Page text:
The company plans to invest much of its CapEx toward AI, not just for the metaverse but for internal product enhancements and improvements. This is key to improving revenue growth.
Let me explain why.
When iOS tracking signals were drastically changed with iOS 14.5 in 2021, it no longer allowed Meta to track an individual user through its ad journey. Knowing the demographic and data points of a user to target an ad is the first step. Tracking which of those users who saw the ad clicked the ad is the second step. And knowing which of those who clicked an ad bought the product is the full loop. This process continued to refine itself, leading to better ad targeting, which translated to less money spent by advertisers for an action.
It’s not the spray and pray method, it’s the shoot well, hit your target method.
This all changed when individual tracking (personalized ad targeting) became an opt-in experience with 14.5. iOS 14.5 changes prompted users to opt in versus opting out. The vast majority – 78% – have supposedly opted out (at least for the App store, but the statistic likely holds across most apps), which makes ad targeting a difficult game. Without being able to identify individual ad responses, the signal gets very muddy as it’s now around a cohort, or group of users, rather than a one-to-one match of user-to-action to protect privacy.
This requires Meta to rely on other methods to identify users best suited for a particular ad, as well as tracking the action or follow-up action. AI has become an increasingly efficient way of doing this. In the interim, after these privacy changes were implemented but AI was struggling to get off the ground, it was a manually intensive process to help advertisers meet their campaign goals.
This is the opposite of what Meta set out to do with Facebook ads in the beginning. The idea of automated auctions, ad placement, and ad targeting was to alleviate the human process; let the system do the work. And that was fine with direct one-to-one ad signals.
But now, a new paradigm must emerge to counteract this signal loss and regain the targeting ability Meta became known for.
AI is the reason for a major part of CapEx dollar investments and the reason for the layoffs. AI has come a long way in both content moderation, content algorithms, and ad targeting, and now Meta’s management is moving fully toward this. And it’s not without tangible results:
In our broader ads business, we’re continuing to invest in AI and we’re seeing our efforts pay off here. In the last quarter, advertisers saw over 20% more conversions than in the year before. And combined with a declining cost per acquisition, this has resulted in higher returns on ad spend.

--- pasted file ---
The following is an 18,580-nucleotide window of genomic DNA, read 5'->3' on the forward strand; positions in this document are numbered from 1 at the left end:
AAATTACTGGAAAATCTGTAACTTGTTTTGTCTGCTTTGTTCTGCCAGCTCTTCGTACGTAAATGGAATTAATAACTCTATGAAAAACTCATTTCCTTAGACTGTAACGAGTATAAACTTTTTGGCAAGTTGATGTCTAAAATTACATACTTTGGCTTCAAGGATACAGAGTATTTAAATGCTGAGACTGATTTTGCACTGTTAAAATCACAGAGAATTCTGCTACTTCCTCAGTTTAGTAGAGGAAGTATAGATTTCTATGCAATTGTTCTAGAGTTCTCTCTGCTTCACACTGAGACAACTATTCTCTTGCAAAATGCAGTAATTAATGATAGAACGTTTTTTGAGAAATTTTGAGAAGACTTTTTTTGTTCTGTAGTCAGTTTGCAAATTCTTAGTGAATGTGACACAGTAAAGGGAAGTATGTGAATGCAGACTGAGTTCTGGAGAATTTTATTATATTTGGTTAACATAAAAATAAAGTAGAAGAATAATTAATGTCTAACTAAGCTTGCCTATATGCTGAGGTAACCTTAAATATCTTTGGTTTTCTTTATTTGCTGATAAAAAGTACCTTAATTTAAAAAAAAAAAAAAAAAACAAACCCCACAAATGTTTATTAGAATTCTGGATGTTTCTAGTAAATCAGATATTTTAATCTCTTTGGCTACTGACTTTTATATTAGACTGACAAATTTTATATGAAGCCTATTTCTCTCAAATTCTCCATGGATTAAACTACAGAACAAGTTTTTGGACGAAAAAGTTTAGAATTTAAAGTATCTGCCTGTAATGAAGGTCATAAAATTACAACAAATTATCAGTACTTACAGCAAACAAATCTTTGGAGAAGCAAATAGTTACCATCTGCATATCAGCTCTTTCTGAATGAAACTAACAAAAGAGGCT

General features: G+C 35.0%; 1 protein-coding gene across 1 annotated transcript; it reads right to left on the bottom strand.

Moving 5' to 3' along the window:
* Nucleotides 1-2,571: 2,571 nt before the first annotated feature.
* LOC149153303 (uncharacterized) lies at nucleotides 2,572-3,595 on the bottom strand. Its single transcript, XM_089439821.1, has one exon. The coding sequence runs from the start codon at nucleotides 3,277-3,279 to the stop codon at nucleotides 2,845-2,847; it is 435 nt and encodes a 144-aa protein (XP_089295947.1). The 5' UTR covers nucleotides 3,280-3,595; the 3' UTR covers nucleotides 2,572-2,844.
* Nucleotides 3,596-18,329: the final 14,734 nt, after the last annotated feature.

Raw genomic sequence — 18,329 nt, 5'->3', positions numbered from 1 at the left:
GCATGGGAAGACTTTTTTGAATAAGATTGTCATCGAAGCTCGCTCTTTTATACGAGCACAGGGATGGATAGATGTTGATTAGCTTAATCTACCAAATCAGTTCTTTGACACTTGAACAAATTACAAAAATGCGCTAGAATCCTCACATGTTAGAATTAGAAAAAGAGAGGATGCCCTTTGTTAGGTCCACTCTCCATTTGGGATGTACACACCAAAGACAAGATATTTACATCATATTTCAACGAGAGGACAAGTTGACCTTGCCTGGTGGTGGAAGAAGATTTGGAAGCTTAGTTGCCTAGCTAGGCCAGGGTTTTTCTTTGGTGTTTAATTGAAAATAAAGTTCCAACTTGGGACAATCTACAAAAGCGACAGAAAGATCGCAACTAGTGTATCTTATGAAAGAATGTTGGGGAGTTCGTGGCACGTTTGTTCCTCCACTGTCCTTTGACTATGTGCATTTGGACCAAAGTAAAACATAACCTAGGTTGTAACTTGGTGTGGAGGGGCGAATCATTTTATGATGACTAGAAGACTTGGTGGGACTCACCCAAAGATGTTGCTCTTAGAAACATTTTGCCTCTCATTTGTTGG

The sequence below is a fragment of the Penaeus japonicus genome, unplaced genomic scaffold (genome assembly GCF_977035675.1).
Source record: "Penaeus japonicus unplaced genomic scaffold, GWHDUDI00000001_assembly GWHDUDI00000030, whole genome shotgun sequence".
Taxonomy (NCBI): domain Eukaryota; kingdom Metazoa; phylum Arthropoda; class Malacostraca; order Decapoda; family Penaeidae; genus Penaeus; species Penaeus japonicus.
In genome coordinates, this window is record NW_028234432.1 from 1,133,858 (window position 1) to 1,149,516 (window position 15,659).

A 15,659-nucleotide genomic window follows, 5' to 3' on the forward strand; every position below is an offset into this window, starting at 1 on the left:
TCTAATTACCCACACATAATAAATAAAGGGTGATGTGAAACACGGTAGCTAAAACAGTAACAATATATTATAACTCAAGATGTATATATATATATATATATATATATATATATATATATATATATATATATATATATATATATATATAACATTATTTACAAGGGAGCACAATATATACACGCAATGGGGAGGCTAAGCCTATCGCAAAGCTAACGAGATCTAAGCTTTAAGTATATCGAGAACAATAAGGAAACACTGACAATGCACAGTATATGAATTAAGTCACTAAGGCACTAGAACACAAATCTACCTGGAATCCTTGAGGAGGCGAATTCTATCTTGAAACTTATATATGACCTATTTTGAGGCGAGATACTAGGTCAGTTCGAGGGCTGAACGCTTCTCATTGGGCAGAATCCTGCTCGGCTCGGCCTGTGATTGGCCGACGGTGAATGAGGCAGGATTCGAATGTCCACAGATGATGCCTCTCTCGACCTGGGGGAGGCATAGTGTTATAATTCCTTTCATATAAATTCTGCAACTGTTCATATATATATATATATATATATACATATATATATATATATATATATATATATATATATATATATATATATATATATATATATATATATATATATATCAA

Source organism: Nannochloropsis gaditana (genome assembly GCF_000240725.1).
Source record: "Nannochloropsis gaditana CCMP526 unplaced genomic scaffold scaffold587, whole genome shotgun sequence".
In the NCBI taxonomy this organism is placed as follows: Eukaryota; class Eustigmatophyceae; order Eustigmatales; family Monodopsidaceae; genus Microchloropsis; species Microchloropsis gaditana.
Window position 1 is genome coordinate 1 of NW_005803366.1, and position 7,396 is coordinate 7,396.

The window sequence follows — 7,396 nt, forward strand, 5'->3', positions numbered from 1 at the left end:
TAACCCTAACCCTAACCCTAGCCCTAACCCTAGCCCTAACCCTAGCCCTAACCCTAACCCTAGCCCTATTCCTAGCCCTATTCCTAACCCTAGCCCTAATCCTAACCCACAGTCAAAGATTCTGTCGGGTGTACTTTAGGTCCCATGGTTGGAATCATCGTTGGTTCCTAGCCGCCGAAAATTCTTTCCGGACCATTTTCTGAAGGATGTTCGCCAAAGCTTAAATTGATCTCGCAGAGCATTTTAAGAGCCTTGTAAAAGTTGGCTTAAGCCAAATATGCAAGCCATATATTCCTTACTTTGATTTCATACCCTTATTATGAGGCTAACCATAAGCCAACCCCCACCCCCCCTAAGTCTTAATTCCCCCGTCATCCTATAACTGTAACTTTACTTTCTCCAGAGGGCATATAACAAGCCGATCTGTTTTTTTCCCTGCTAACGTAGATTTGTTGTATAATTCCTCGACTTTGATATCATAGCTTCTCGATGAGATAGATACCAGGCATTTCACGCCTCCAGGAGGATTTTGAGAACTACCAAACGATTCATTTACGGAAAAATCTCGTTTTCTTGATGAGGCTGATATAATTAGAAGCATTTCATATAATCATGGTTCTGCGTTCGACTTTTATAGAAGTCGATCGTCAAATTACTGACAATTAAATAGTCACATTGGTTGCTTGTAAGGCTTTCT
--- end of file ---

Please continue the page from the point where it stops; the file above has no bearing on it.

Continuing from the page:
– Mark Zuckerberg, CEO, Q4 Earnings Call
…we’re investing heavily in AI to develop and deploy privacy-enhancing technologies and continue building new tools that will make it easier for advertisers to create and deliver more relevant and engaging ads.
– Susan Li, CFO, Q4 Earnings Call
If the company can continue to provide better ads and ad targeting more efficiently, then it’s going to bring back the advertisers who’ve reduced spend due to the cautious economy. In this sense, Meta will gain market share from other ad outlets and formats as it returns to the former glory of the best place to advertise.
The 20% year-over-year gain in conversions is telling, showing Meta is making progress against the iOS privacy headwinds, which is good because Android may not be far behind in its own privacy changes. Getting to a near fully AI system is paramount for the business on all fronts, from a better end-user product to a better way to mine advertising dollars.
Meta Is Now On The Right Track
It took the company longer than needed to get to where it should be in terms of priorities and expenses. However, now that it’s arrived at priority station, the progress looks to be coming along quickly. A reduction in expenses and CapEx will allow the cash flow to remain open. Currently, estimates are for 5% year-over-year revenue growth, which should end margin contraction if expenses come in at the midpoint.
The progress the company is seeing with AI is encouraging, notably around increased conversions. Abating headwinds with Reels monetization is another major headwind the company expects to be neutral on by year-end.
All of this means the worst is behind the company in terms of battles, though the fight to overcome signal loss isn’t over. The continued investments in AI should prove themselves as the year progresses and revenue growth turns positive outside of the easy comp lap coming up.
The stock has some more room to run, though it may begin to consolidate after being up almost 120% off its October lows. A pullback would be healthy and would be the opportunity to add with an eye toward $250 as the year progresses.
Disclosure: I/we have a beneficial long position in the shares of META either through stock ownership, options, or other derivatives. I wrote this article myself, and it expresses my own opinions. I am not receiving compensation for it (other than from Seeking Alpha). I have no business relationship with any company whose stock is mentioned in this article.